Frozen River attempts to tell two stories—one, a thriller and the other, a character study. Although Melissa Leo’s performance is superb, she is ultimately creating a bravura part out of very little. You want to end up loving Leo’s Ray and her gradually building relationship with Lila—but it feels clichéd, not real. This festival film will find a life on DVD, not in movie theatres.
Does the concept of a pathetically bad high school drama teacher living his thespian dreams and becoming a national idol strike you as funny? If so, run—don’t walk!–down to your local ‘plex to see Hamlet 2. The rest of us may wait for Hamlet 3.
The immensely gifted British comedian Steve Coogan (Alan Patridge, Tristram Shandy) is saddled with the role of Dana Marschtz, a physically inept (at first) would-be actor who has become a teacher in Arizona, “where dreams go to die.” Dana’s idea of a good play is to stage “Erin Brockovich” with his two young actors—the only members of his drama class—evangelical and semi-racist Epiphany and closeted gay Rand.
Dana’s wife, Brie—astutely played by Catherine Keener—hates their compromised life and wants to move back to California—but he refuses to leave. Trouble at home is replicated at work, when the Latino community at school decides to join his class en masse because it’s one of the few electives being offered after cutbacks.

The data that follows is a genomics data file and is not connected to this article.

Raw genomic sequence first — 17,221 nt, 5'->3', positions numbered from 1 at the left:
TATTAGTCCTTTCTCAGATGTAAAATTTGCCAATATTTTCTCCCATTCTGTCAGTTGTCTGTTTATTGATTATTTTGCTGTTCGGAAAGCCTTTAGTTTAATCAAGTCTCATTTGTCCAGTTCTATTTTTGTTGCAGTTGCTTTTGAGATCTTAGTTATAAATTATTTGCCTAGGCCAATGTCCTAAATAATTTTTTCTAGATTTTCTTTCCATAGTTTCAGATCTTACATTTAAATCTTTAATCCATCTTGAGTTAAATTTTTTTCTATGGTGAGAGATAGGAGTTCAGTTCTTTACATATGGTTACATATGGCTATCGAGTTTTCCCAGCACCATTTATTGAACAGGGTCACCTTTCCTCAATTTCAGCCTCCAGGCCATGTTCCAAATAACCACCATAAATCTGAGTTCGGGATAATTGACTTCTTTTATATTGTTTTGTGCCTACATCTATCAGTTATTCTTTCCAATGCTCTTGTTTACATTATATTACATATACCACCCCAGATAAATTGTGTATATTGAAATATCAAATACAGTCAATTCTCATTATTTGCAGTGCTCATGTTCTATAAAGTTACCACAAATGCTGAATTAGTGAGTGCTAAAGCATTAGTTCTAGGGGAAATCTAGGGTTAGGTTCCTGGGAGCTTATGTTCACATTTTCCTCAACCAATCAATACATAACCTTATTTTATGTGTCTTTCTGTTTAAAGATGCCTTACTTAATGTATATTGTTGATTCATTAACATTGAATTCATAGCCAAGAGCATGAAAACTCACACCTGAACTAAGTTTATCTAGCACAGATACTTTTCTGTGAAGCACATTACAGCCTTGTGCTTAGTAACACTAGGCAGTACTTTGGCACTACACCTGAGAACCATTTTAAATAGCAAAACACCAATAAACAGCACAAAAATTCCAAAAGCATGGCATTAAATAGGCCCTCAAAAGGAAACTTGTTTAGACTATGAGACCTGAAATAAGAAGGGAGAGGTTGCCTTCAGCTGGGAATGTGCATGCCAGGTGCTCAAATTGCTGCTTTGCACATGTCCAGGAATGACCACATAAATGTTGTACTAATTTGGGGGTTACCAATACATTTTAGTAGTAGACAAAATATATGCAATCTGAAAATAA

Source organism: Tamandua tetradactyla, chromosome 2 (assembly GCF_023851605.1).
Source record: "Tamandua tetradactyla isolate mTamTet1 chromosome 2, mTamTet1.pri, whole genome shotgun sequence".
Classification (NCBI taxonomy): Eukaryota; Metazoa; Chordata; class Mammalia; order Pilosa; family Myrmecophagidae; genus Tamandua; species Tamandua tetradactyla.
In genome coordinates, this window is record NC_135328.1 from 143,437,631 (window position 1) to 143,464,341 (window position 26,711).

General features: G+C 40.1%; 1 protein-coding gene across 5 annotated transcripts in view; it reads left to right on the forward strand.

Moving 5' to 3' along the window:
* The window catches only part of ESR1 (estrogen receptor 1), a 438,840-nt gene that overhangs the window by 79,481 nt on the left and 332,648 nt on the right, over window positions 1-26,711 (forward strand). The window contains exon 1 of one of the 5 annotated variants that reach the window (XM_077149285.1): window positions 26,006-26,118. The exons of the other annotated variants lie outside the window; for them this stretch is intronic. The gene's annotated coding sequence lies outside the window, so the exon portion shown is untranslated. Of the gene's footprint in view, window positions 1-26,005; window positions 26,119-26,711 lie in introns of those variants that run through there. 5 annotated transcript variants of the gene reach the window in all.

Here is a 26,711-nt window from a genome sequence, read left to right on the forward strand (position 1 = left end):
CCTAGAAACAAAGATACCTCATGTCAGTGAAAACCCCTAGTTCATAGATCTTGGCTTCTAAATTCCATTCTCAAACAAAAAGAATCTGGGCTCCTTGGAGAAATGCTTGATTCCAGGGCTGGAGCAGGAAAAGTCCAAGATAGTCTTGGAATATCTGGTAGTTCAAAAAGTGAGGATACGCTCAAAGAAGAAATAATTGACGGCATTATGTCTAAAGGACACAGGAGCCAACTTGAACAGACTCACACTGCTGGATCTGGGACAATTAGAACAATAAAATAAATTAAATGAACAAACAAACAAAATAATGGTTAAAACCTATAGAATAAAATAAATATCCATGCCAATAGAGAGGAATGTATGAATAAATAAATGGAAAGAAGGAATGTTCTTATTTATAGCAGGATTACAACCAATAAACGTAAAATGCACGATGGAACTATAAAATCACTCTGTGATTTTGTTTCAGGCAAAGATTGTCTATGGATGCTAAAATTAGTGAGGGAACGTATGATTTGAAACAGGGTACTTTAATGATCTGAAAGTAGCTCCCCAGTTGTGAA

After a few confrontations, Dana realizes that Latino Haywood aka Octavio is a gifted actor. Inspired, he decides to write a sequel to Hamlet, in which all the “bad stuff” from the first play is eliminated. Yep, the Danish prince is still alive as are the rest of the Royal Family and Ophelia. Conflating the Hamlet story with that of Jesus—and incorporating his own troubled youth—a somewhat deranged Dana decides to stage a rock musical.
By this point, over an hour of tedium has elapsed. Comic ideas like having Elizabeth Shue play “herself” as an ex-actress turned nurse have been trotted out to the sound of zero laugher. Hmm…unless you think Dana saying, “Shoo, Elizabeth Shue, Shoo, Shoo” at the end of a scene to get her to leave, is funny.
Finally, the night of the musical arrives—and surprise!—it works. Ever hear the expression “so bad it’s good”? For 15 minutes, as the movie and “theatre” audience watch in amazement, the film actually tells the Jesus-Hamlet story to abysmal rock music. Yep, it’s funny. Finally!
Will either of these films be a hit? Not a snowball’s chance in…Well, you get the picture.
Funny thing—I’ve been to Sundance and have some understanding of what happens down there. People are looking desperately for authenticity or something truly different—which Is not the same thing. Hollywood phonies abound, so the search for quirky films and filmmakers reaches near epic proportions as the festival inexorably moves towards its conclusion. Juries inevitably endorse these “indies”—it’s in Sundance’s DNA.
Months later, wiser heads prevail as the films eventually reach the market place. Frozen River and Hamlet 2—and their like–get released just before the hot new Fall slate (and TIFF) hit cinemas.
Five months later, in the slow period after Christmas, everyone is sent back to Sundance. And the pattern continues…